Despite garnering their first national attention in late 2009, the origins of the group actually date two years prior, when Yves, DJ Candlestick, Christolph, and Free came together in 2007, releasing their inaugural project, a mixtape titled Niceguys Finish Last Vol 1, taking a little over two years to perfect their chemistry before releasing 2009’s The Green Room, a highly lauded seven-song free EP backed by 2DopeBoyz.com and Fatlace. An eclectic combination of soulful, boom bap-era beats backing Yves’ nimble rhymes, the EP -- with tracks including the playful street wear giant-ode “Supreme Team” and “Not At All”, with its the horny bravado supporting Yves’ witty lyrics and bouncing flow -- served as rock-solid precursor to the group’s forthcoming debut LP, The Show.
“Its a double entendre,” Yves says of the album’s title. “The Show as in we are entertainers and that's what people expect and pay for, but also, it’s a metaphor for life; regardless of all the crap that goes on within the music and outside of the music, the show must go on.” With tracks like the organ-heavy “Mr. Perfect,” Yves Saint’s nimble, double-time flow on “It’s Like That,” and the vintage sound and feel of “On This Road,” The Show is both a logical extension of the sound heard on The Green Room but also a step up and clear progression for the young group. “The sound of the album is big,” says Christolph, smiling. “A large percentage of the songs are high-energy and fast paced, like you’re at a live show. It’s like being at a concert right next to those 10-foot speakers: loud and in your face. But in a good way, of course.”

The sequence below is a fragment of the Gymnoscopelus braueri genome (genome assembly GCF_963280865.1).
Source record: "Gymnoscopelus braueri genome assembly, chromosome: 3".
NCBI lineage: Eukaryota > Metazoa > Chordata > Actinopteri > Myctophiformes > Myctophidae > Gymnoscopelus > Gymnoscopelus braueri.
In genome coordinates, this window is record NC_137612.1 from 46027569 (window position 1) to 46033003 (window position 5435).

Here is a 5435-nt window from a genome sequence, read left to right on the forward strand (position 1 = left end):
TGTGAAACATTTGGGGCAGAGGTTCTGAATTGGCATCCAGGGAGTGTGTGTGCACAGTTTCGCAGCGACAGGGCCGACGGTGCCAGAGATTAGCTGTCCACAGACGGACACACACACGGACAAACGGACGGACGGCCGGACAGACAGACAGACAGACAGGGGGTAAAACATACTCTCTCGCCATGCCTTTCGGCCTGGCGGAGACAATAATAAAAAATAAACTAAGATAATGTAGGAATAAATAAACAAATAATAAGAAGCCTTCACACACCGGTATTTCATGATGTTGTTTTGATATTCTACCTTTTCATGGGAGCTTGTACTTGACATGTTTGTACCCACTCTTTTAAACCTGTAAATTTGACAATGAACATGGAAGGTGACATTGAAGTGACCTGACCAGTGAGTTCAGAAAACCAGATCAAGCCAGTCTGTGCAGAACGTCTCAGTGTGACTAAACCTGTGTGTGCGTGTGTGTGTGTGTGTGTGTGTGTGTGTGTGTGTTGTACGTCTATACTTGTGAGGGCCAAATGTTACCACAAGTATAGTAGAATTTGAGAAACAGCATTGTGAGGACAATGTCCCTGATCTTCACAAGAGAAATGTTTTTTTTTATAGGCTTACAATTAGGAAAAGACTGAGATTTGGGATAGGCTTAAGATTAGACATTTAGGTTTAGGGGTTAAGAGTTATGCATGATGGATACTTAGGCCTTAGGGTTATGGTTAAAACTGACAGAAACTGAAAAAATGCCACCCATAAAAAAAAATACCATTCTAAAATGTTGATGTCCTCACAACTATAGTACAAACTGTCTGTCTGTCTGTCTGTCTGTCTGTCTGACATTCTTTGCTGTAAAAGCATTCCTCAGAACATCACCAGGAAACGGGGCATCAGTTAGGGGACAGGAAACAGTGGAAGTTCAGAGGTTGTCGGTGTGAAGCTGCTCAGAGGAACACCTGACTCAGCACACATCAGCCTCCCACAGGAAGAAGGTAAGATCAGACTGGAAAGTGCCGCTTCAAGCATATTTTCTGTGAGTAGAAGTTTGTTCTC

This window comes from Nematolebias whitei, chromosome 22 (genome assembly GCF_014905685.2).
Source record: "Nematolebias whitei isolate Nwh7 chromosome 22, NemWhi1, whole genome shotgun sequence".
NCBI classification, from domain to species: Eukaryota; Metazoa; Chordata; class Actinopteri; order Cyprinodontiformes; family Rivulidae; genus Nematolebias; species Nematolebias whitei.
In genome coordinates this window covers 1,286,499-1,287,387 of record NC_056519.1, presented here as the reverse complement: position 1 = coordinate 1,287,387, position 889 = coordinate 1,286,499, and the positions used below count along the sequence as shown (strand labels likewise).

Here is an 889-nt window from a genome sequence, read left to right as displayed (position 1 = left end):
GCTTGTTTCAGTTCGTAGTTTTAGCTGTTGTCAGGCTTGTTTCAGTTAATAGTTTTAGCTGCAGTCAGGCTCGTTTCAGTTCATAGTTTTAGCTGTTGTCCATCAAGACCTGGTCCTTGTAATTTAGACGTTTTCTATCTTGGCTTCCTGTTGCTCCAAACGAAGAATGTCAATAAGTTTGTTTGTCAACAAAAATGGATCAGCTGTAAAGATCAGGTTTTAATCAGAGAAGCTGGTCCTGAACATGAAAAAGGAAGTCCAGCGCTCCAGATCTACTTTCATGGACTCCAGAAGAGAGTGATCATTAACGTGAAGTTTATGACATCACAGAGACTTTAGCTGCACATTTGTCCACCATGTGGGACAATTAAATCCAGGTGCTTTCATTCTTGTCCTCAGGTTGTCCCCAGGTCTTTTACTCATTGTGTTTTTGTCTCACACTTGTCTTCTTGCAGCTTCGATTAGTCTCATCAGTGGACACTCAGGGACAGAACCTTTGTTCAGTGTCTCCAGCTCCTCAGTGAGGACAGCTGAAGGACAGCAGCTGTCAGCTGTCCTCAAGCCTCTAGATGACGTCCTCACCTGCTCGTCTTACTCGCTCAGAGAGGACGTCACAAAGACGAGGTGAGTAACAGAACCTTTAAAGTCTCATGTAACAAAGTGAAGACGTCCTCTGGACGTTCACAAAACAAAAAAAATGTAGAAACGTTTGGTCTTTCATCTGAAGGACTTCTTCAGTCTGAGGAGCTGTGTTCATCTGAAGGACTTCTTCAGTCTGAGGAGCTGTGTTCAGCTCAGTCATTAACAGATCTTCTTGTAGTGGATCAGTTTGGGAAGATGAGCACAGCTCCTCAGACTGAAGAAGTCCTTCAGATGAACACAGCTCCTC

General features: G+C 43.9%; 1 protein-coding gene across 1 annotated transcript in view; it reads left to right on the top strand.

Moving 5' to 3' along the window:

Humble yet full of bravado and confidence -- the group, also heavily into fashion with their own burgeoning Nice Look line, released their own line of panties for female fans -- The Niceguys know they have a sound that defies what listeners might expect, and they also know that sound is going to pay dividends in the long run. “In five years I want to have at least three successful albums, tour as much as possible all over the world, and be an established and well respected hip-hop group,” says Free. Now that sounds nice.
9th–13th March 2012